The Rio Test Event was a tough one for us and we have lots of lessons that we are implementing in time for our next event, the 2015 World Championships in November.
The Test Event, also known as “Aquece Rio International Sailing Week,” or referred to as the “Pre-Olympics,” is a run-through of the sailing at the Olympic Games. It is scheduled exactly one year before the Games and allows the athletes and organization to evaluate what is working well and what needs to be improved over the remaining year.
Just like the Pan American Games in July, there is only one boat per country allowed. We had qualified as the USA representatives by performing the best at Sailing World Cup Miami and Trofeo Princesa Sofia (Palma) in January and April, respectively.
Conditions were mostly light winds throughout the event, with a couple of races in a medium breeze. The current varied in strength throughout the week and would even change a lot during each race. It’s fascinating to study the patterns and apply them to the racecourse, which is something we will continue to improve. Guanabara Bay is the most complex venue that we have raced in, and we are excited to rise to the challenge over the next year.
In the first race of the regatta we did not execute the start well and struggled to catch up, but in the next two races that day we scored midfleet results due to some mistakes that we learned from. It became clear that although it was a small fleet of 19 boats, it was going to be close racing. The next three days were plagued by light winds which did not allow the racing to stay on schedule, so in three days we only completed four races (usually we race three per day).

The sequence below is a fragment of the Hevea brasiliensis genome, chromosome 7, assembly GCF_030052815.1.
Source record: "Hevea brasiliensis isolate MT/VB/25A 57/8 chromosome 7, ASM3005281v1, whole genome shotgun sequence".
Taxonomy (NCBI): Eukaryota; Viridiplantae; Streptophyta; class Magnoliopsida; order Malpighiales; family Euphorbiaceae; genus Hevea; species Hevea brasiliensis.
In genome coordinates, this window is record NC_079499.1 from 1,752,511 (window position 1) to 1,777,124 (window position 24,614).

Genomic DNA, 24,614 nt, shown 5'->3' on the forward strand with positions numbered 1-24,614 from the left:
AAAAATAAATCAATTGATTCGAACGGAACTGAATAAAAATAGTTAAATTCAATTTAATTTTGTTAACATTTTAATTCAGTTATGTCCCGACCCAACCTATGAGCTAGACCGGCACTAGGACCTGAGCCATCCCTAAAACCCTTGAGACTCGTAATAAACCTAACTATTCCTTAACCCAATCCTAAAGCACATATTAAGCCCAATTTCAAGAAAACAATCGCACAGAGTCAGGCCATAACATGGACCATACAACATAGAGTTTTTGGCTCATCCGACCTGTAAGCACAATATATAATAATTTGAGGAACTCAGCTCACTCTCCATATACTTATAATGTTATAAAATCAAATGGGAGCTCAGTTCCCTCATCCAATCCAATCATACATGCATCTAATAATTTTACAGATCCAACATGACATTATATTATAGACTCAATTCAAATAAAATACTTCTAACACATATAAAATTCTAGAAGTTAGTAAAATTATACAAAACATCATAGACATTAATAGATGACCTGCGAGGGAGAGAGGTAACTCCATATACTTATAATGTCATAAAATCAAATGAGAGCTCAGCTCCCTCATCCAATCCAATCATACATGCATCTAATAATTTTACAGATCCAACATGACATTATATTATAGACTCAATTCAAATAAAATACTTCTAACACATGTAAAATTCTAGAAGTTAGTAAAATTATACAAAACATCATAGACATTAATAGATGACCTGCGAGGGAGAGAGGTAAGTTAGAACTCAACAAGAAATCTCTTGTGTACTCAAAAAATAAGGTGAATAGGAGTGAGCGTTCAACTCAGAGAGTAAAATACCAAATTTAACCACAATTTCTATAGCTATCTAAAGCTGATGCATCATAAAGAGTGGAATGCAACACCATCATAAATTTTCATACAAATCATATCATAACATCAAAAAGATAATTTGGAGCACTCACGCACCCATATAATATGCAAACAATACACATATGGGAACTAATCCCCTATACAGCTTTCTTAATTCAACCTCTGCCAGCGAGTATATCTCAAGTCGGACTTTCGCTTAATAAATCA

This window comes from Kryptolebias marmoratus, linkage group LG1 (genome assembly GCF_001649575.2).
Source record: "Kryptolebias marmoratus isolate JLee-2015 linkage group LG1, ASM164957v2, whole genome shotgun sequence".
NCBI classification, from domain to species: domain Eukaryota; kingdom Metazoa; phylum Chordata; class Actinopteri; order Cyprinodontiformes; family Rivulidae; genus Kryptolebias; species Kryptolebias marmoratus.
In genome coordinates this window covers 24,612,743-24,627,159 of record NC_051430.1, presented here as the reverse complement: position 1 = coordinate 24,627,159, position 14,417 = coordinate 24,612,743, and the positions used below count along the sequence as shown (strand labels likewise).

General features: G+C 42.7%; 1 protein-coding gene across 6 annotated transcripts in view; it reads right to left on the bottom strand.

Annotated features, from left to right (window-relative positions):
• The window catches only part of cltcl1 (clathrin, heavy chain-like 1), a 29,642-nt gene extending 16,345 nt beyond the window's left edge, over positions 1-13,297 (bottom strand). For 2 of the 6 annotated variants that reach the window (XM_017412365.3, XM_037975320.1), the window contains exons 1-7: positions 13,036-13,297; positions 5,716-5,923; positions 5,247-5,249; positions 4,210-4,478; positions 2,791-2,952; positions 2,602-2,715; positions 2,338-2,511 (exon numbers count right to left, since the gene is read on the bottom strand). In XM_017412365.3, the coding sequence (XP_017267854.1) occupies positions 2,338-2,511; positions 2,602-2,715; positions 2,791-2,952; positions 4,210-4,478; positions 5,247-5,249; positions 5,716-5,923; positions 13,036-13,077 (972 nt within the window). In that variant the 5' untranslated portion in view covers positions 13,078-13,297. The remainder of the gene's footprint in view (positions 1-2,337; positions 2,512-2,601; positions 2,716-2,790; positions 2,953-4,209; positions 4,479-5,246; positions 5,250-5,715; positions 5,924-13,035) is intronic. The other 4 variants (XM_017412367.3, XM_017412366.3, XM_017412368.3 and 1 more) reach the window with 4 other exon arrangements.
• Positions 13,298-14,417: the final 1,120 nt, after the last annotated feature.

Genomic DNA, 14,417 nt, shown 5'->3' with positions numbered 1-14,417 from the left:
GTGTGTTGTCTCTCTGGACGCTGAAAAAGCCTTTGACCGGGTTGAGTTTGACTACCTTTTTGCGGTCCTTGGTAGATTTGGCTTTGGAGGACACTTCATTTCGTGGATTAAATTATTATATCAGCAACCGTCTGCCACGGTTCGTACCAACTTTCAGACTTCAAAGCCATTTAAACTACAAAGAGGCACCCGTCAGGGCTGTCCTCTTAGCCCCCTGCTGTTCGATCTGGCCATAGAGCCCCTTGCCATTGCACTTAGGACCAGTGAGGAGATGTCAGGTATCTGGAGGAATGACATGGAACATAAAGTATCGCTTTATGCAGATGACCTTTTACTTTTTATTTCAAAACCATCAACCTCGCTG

If you have looked at the Results, you may be wondering why all but 3 boats are scored DNF/”Did Not Finish” on race 9. On the final day of the opening series we raced on the Pao de Acucar (Sugarloaf) course, which is the medal race course and it is closest to shore. It was very puffy and shifty on this day, and in that race there were huge lulls that covered the course and lasted several minutes. We were fifth in that race but since the wind died, we missed the time limit by less than 10 seconds. It was frustrating to sail well and not have it count.
However, there are still many things we can control and will improve on. In the last race, we port-tacked almost the whole fleet, executing our game plan and allowing us to sail to a third place finish. We were happy to end on this note, sailing assertively and confidently.
The sailing venue is still under construction, so while we do not know what it will feel like, one thing is for certain: sailing in Guanabara Bay, surrounded by Pao de Acucar, the green hills, and the Christ the Redeemer statue is an amazing feeling. Check out some clips of us in the “This is Rio” video:
The US Sailing Team Sperry has so many resources in place for us to perform our best in Rio (weather, PT, chef, sport psych, many coaches, etc.). We are really fortunate to be part of a team of phenomenal people and we’ll continue to get as much knowledge out of them as we can! Also thank you to our coach Ramon Oliden, who is always pushing us to be our best in training and racing.
We’d like to thank our sponsors, Expedia and the Francis Sailing Foundation, and the sponsors and supporters of the US Sailing Team Sperry, including Sunbrella, Harken, McLube Marine, and Group Bénéteau, and especially our title sponsor Sperry. Thank you to the individuals who have personally supported our dream so far, and please stay tuned for our crowdfunding page which we’ll launch soon!
Our focus now shifts to a break from the water: the gym, fundraising, speaking to our communities, and preparing for the 2015 World Championships in Buenos Aires. Thanks for following!